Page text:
Advanced Imaging

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Advanced Imaging Magazine

Updated: January 12th, 2011 10:01 AM CDT

The Wonderful World of Color

When is it worthwhile to purchase a color MV camera?
Ripeness Check of Products
DALSA Corp
Color machine vision allows inspectors to check for ripeness and product quality
Single-chip area scan
Toshiba Imaging Systems
Fig. 2: Single-chip area scan cameras use a single sensor that is covered by a color filter with a fixed, repetitive pattern. To reconstruct a complete color image the red, green and blue information is interpolated across several adjacent cells to determine the total color content of each individual cell.
3CCD Cameras
Toshiba Imaging Systems
Fig. 3: 3CCD cameras contain three image sensors and a prism that divides the incoming light rays into their red, green, and blue components. Each chip then receives a single color at full resolution.
JAI’s CV-M9 GE camera
JAI
JAI’s CV-M9 GE camera is based on 3CCD prism technology, but has a GigE Vision interface.
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By Barry Hochfelder

There is, seemingly, a manufacturer producing a quality camera, whether CCD or CMOS, for every application. Imaging solutions are being found in almost every conceivable photonics area, from biomedical to military and aerospace, from the laboratory to homeland security.

While camera selection never has been greater and variable features such as speed, resolution and output requirements give the end user a wide variety of performance options from which to choose, one area is growing at a much slower pace. Color.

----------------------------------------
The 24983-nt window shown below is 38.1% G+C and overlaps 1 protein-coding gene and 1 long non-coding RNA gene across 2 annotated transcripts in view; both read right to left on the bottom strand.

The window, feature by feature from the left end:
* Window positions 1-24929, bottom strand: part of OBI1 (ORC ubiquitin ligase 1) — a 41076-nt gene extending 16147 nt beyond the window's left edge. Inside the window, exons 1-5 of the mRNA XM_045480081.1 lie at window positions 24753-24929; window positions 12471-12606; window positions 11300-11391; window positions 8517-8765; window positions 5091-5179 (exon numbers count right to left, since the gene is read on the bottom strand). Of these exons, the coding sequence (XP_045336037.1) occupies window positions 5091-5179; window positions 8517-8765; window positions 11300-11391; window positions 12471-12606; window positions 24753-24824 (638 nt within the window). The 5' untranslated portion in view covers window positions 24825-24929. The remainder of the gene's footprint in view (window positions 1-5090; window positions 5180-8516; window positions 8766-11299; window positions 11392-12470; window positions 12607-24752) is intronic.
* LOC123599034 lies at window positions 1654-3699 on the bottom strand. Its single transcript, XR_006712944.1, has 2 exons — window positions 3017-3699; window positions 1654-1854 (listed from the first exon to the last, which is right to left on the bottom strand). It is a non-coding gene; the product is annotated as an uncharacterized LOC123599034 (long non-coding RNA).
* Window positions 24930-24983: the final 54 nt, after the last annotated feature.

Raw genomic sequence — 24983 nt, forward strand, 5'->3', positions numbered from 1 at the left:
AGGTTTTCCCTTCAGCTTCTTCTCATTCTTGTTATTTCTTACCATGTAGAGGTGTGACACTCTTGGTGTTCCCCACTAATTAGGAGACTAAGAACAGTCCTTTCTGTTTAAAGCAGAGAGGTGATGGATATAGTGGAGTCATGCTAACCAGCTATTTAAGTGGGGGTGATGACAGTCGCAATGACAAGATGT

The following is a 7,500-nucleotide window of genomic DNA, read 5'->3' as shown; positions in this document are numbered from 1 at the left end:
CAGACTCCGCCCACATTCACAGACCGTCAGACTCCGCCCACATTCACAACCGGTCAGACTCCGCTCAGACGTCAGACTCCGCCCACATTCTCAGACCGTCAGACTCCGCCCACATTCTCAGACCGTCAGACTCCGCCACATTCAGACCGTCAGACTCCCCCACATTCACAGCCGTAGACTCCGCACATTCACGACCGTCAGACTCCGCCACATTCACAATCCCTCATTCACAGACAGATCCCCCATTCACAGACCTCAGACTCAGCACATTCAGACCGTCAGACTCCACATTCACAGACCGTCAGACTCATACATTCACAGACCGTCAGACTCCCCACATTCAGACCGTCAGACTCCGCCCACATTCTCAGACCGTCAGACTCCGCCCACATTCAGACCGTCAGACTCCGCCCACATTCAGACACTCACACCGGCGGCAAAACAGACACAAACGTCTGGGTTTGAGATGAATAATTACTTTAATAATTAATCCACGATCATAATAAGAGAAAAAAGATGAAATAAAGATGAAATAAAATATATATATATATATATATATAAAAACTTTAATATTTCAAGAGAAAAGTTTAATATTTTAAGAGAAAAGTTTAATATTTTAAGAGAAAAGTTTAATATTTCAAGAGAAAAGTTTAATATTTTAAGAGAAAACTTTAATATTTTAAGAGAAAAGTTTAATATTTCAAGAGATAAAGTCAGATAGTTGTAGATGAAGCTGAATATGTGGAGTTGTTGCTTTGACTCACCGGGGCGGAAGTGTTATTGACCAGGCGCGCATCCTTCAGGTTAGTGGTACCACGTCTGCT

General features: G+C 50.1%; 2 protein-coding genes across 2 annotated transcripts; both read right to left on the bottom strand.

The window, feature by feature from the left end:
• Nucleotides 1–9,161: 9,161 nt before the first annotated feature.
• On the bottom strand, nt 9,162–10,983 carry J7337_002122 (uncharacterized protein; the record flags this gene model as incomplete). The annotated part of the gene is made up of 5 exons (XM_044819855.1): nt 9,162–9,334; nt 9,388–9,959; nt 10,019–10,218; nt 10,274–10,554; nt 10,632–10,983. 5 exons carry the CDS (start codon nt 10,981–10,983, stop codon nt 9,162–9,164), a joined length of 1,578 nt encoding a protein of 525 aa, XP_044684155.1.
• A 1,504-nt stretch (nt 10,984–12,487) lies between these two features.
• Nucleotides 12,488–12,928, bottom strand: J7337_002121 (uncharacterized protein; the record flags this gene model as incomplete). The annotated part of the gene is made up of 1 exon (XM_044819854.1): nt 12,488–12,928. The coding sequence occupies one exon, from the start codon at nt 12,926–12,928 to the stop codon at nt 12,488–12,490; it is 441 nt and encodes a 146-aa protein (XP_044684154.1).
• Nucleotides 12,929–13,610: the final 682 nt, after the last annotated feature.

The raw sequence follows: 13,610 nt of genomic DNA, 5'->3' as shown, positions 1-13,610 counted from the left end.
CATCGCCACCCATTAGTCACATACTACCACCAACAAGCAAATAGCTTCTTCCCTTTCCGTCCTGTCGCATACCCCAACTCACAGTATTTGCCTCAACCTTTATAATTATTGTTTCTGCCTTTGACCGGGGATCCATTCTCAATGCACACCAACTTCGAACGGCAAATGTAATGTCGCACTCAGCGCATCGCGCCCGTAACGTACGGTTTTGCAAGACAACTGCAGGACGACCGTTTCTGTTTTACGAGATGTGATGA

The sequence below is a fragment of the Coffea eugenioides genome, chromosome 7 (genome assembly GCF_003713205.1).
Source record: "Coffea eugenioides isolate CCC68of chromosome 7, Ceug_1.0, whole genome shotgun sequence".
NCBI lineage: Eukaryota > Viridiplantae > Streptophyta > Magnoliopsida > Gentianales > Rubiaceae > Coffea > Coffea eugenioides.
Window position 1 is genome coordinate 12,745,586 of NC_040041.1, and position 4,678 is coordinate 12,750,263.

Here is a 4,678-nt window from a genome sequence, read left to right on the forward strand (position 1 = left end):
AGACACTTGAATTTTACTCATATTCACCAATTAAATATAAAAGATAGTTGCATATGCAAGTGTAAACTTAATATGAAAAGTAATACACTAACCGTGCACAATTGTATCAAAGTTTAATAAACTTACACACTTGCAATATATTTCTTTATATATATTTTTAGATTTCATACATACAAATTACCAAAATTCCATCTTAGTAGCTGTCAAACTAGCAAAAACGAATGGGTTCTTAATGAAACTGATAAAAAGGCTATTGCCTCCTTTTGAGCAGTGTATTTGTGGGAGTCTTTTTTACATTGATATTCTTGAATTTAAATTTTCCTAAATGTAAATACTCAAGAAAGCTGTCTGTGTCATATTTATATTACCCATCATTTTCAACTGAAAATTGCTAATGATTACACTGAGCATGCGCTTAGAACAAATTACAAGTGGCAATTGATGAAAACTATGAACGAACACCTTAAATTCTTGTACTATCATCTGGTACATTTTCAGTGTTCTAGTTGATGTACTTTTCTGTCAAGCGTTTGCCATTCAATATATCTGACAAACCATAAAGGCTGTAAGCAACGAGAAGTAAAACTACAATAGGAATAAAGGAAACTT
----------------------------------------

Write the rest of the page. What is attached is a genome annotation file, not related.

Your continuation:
“While the machine vision industry has undergone some revolutionary changes in recent years, one area that continues to advance at a relatively slow pace is that of color machine vision,” says Robert Howison, Project Leader (OEM Custom Projects) at DALSA Corp., (Montreal). One of the historical reasons for its slow adoption has been that solving a MV problem with color always required more money and processing power than an equivalent monochrome solution.”

That situation, however, is beginning to change, he says, because the cost of MV hardware and software has dropped drastically bringing both monochrome and color solutions within the reach of OEMs who, just a few years ago, would have laughed at an MV sales representative.

According to the Automated Imaging Association (AIA), only about one-third of all machine vision cameras sold in North America are color, however inroads are being made, primarily because of technological advances. For example, today’s computers are able to process color’s much larger data signals much faster, sensor technology has improved and sensors are less expensive. Finally, many new sophisticated software algorithms have been developed.

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